Monday, 26 March 2012


Wednesday 28 March
The comedian Arthur Smith is sunning himself on his small patch of lawn beside the service entrance roadway into his 1930s South London apartment block which Hitler admired. We discuss the forthcoming Shakespeare Birthday celebration in Southwark Cathedral on Monday 23 April at two-thirty (as the Chinaman said to the dentist). This year's theme is Dickens and it becomes clear as we talk that the Victorian novelist rescued The Bard from perpetual down-marketing. He used to put on plays with his friends and family every year on Shakespeare's birthday like we do. The singing cellist is taking part too. Arthur shows concern for her condition. He too once spent a week with a tube up his nose he tells me. It is ten years since his own stay in intensive care which is another event to commemorate.   

Saturday 24 March 
The singing cellist is home from the hospital for the weekend. She has a rehearsal, so we pack her instrument into its coffin-like case and take the bus to St Alfege’s Church, Greenwich, where the Centre for Young Musicians’(CYM) is giving its annual concert. The college is on the other side of town but the CYM director gets the venue cheap, because he is also the organist. This makes him successor to Thomas Tallis, the Father of English Music, who is buried in St Algfege’s with his wife Joan. He died in 1585 aged 80 which impressed his contemporaries, one of whom wrote in a brass plaque :

'He served long tyme in Chappell with great prayse
Fower Soveregnes Reygnes (a thing not often sene)
I mean King Henry and Prince Edwards Dayes
Quene Mary and Elizabeth our Quene’

 This is fixed to the wall in the south-west corner of the church next to an ancient organ console behind a glass screen, presumed to contain pipes which Tallis himself used. A notice draws attention to the fact that the D key is more worn than the others, but offers no explanation beyond hinting that D, perhaps, was as supreme with the Tudors as C with us. D to D on the white notes is minor and modal, invariably producing a dark, melancholy flavour. Another note also says that the Princesses Mary and Elizabeth grew up in Greenwich and would have come to church at St Alfege’s.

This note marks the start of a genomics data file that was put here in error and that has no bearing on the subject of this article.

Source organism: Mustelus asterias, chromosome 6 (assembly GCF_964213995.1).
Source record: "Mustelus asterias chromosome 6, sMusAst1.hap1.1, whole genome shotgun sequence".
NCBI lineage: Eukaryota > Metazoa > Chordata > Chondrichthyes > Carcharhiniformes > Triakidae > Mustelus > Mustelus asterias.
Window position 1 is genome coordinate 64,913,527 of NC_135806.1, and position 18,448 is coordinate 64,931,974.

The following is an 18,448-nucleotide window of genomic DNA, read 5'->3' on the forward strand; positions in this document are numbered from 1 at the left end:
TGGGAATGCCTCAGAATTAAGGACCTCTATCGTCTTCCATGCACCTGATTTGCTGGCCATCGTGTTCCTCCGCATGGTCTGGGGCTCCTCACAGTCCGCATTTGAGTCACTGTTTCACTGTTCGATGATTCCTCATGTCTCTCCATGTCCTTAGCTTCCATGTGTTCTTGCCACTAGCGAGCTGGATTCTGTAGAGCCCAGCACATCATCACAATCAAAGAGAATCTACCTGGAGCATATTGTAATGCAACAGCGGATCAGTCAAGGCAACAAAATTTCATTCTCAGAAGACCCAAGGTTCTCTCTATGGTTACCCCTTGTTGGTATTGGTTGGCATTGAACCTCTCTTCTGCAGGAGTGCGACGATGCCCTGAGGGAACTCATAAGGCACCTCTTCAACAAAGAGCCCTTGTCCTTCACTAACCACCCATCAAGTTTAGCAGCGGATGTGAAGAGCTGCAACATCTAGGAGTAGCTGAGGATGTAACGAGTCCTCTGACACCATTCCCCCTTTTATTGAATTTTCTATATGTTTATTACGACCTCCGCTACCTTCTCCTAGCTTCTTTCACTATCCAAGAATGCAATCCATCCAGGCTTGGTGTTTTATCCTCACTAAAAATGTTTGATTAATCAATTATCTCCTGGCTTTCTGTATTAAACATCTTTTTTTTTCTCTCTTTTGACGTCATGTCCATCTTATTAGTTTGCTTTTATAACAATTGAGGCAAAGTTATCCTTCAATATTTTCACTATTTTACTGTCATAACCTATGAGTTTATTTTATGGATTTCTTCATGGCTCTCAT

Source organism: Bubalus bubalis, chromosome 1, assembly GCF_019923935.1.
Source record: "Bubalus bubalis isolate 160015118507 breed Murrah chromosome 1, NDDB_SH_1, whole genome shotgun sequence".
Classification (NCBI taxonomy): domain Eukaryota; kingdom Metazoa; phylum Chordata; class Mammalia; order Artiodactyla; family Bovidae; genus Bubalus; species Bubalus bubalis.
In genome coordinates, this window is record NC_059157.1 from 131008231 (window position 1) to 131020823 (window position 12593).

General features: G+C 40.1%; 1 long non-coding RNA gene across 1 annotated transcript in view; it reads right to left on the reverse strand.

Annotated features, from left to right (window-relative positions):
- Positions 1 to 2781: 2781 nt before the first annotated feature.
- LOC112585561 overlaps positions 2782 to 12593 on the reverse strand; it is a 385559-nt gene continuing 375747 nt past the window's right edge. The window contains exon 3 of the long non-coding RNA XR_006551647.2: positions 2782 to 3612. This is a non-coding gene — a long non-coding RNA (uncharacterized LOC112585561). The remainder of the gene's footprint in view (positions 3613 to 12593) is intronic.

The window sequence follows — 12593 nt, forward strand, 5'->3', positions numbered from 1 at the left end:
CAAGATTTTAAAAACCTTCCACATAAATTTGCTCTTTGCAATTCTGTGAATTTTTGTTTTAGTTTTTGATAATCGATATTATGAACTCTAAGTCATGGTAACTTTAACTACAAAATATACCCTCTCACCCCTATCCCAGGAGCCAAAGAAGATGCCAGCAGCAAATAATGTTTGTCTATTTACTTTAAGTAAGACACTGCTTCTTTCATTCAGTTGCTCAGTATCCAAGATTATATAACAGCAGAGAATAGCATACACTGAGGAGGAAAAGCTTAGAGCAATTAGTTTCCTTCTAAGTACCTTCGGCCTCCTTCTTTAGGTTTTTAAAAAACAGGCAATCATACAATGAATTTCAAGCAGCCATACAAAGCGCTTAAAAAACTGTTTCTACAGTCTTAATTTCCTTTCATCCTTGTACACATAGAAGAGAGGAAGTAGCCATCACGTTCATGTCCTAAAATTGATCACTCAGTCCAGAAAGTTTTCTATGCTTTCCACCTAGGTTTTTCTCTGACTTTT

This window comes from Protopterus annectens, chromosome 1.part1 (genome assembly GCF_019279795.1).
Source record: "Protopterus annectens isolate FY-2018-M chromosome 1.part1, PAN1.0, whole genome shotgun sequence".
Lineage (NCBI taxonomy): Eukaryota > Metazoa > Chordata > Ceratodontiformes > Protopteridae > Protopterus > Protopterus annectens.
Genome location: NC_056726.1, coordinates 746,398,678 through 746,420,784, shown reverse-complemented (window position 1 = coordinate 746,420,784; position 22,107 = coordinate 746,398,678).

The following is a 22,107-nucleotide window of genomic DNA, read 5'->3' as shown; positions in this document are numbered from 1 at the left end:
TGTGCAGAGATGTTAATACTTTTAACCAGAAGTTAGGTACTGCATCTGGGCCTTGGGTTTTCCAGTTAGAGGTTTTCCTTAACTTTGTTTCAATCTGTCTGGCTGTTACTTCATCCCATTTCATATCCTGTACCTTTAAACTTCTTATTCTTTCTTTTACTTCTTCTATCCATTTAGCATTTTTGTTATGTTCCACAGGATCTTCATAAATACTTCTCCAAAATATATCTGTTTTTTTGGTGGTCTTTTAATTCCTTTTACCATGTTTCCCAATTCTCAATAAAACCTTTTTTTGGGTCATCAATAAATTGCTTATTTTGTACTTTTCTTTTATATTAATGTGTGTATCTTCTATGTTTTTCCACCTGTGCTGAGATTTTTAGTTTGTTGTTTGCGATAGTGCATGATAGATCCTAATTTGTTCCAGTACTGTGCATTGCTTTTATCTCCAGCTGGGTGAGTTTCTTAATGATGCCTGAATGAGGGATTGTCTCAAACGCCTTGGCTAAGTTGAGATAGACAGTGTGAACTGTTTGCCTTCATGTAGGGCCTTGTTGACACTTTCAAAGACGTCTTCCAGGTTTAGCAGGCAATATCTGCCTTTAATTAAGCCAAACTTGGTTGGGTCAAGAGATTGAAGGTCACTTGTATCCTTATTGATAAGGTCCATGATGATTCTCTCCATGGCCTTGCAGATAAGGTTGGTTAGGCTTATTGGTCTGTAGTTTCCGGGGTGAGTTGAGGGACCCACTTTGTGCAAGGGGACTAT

The head of strings makes frantic calls to absent members of the cello ensemble. They arrive in dribs and drabs. A cellist I remember as a treble has grown to exceed six foot. He wafts by, a girl on each arm and the sophisticated whiff of tobacco smoke in his wake. I wander among the dead while they rehearse. General Wolfe was brought back here after his ‘glorious death’ at the age of 32 on the heights above Quebec having ‘won Canada for the Empire’. General Gordon, who was assassinated in Khartoum was baptised here in 1833. Conrad Dinwiddy ‘fell’ in France in 1917, aged 36. He had invented the Dinwiddy Rangefinder and a slide rule for field firing, but, I thought, neither did him much good in the end.

We walk to Greenwich Park through standstill traffic, frustrated drivers fuming through their windscreens. I have a recollection of walking here holding my father’s enormous hand fifty years ago. Six foot four, he stood and I have never outgrown him, though I stand a chance now that he is shrinking down to my height with age. I in turn hold the singing cellist’s tiny hand though hers has shrunk with anorexia. We sit on a bench while the sun goes down and Mrs Jones makes her way to us with a picnic. The singing cellist doesn’t eat hungrily, but neither does she resist my urging to finish her sandwiches like she used to. She even has a sense of humour. Passing a sweet shop in Greenwich with minutes to spare before the concert, she says, ‘Although I’m an anorexic, I think I’ll just pop in here for a moment.’ She eats nothing indulgent herself but she loves poring over food which other people are going to eat.

The concert is impressive although most at some point give away their youth and inexperience in aberrant tuning or insensitivity to balance. The only group which is completely and obliviously professional is the Theodora Piano Trio who perform two movements from Bruch’s Op83 Acht Stücke, forgetting their individual selves entirely and feeding off one central collective intelligence